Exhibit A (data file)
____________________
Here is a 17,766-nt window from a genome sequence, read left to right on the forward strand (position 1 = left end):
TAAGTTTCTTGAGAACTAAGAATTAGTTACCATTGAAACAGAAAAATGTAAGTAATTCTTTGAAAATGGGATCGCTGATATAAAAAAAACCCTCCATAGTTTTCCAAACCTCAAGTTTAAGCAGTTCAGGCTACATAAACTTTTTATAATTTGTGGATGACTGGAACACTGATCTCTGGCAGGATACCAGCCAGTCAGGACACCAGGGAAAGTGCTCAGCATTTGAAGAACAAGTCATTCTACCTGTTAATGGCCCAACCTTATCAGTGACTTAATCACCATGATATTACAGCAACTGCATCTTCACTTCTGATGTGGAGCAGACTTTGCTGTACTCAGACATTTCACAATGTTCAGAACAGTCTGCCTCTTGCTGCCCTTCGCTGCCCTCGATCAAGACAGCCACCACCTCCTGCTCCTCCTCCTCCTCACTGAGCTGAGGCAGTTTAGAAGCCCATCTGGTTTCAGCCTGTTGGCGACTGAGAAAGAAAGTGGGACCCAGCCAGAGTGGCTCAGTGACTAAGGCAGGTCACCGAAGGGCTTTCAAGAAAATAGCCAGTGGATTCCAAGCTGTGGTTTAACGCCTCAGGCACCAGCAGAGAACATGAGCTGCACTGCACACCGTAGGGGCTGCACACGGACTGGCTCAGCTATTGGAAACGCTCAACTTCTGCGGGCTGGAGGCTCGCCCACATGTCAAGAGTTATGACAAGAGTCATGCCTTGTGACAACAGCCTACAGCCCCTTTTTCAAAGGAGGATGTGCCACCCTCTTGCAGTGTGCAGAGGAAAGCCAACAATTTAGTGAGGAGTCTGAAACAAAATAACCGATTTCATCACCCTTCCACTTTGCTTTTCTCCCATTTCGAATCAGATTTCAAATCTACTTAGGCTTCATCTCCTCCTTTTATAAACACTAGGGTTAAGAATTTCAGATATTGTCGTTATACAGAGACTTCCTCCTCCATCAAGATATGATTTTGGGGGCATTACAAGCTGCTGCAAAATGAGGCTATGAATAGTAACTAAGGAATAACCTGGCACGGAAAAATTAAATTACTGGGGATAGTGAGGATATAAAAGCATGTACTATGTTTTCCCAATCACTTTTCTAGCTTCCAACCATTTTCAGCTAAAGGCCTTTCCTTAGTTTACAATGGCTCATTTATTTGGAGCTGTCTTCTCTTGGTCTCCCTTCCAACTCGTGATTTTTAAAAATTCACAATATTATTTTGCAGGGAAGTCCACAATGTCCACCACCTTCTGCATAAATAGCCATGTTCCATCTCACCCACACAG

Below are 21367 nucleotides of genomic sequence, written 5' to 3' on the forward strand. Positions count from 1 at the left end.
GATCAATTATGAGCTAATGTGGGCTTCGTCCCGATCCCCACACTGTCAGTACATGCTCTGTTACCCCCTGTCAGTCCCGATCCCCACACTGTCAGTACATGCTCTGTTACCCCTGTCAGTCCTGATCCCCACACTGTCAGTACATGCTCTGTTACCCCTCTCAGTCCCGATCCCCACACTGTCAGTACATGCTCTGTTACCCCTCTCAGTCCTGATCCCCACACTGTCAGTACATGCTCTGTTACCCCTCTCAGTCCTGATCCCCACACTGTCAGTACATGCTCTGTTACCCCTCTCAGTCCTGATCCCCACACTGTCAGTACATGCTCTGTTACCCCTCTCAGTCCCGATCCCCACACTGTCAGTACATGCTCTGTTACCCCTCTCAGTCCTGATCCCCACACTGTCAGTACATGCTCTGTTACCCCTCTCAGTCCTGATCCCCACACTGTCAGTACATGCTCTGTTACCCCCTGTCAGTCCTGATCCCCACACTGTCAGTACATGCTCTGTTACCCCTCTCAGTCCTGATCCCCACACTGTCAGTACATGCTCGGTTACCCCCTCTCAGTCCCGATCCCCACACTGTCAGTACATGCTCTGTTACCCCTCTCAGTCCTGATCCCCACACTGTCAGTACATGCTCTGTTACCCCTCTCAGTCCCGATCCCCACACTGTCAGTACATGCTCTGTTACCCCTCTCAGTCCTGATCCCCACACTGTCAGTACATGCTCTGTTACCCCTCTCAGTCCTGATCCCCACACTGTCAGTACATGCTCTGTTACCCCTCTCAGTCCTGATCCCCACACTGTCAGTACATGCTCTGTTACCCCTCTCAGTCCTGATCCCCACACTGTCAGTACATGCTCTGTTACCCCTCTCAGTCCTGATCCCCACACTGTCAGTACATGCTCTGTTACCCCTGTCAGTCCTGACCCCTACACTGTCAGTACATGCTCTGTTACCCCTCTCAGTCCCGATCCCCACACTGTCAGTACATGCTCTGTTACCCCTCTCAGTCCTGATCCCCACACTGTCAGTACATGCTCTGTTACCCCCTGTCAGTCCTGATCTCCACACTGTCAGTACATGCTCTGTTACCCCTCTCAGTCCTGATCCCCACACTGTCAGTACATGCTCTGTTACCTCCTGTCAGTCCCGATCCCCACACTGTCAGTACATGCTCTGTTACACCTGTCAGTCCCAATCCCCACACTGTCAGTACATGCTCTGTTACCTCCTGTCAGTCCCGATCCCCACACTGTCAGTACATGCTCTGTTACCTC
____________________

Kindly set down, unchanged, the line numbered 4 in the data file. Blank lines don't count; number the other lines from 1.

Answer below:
GATCAATTATGAGCTAATGTGGGCTTCGTCCCGATCCCCACACTGTCAGTACATGCTCTGTTACCCCCTGTCAGTCCCGATCCCCACACTGTCAGTACATGCTCTGTTACCCCTGTCAGTCCTGATCCCCACACTGTCAGTACATGCTCTGTTACCCCTCTCAGTCCCGATCCCCACACTGTCAGTACATGCTCTGTTACCCCTCTCAGTCCTGATCCCCACACTGTCAGTACATGCTCTGTTACCCCTCTCAGTCCTGATCCCCACACTGTCAGTACATGCTCTGTTACCCCTCTCAGTCCTGATCCCCACACTGTCAGTACATGCTCTGTTACCCCTCTCAGTCCCGATCCCCACACTGTCAGTACATGCTCTGTTACCCCTCTCAGTCCTGATCCCCACACTGTCAGTACATGCTCTGTTACCCCTCTCAGTCCTGATCCCCACACTGTCAGTACATGCTCTGTTACCCCCTGTCAGTCCTGATCCCCACACTGTCAGTACATGCTCTGTTACCCCTCTCAGTCCTGATCCCCACACTGTCAGTACATGCTCGGTTACCCCCTCTCAGTCCCGATCCCCACACTGTCAGTACATGCTCTGTTACCCCTCTCAGTCCTGATCCCCACACTGTCAGTACATGCTCTGTTACCCCTCTCAGTCCCGATCCCCACACTGTCAGTACATGCTCTGTTACCCCTCTCAGTCCTGATCCCCACACTGTCAGTACATGCTCTGTTACCCCTCTCAGTCCTGATCCCCACACTGTCAGTACATGCTCTGTTACCCCTCTCAGTCCTGATCCCCACACTGTCAGTACATGCTCTGTTACCCCTCTCAGTCCTGATCCCCACACTGTCAGTACATGCTCTGTTACCCCTCTCAGTCCTGATCCCCACACTGTCAGTACATGCTCTGTTACCCCTGTCAGTCCTGACCCCTACACTGTCAGTACATGCTCTGTTACCCCTCTCAGTCCCGATCCCCACACTGTCAGTACATGCTCTGTTACCCCTCTCAGTCCTGATCCCCACACTGTCAGTACATGCTCTGTTACCCCCTGTCAGTCCTGATCTCCACACTGTCAGTACATGCTCTGTTACCCCTCTCAGTCCTGATCCCCACACTGTCAGTACATGCTCTGTTACCTCCTGTCAGTCCCGATCCCCACACTGTCAGTACATGCTCTGTTACACCTGTCAGTCCCAATCCCCACACTGTCAGTACATGCTCTGTTACCTCCTGTCAGTCCCGATCCCCACACTGTCAGTACATGCTCTGTTACCTC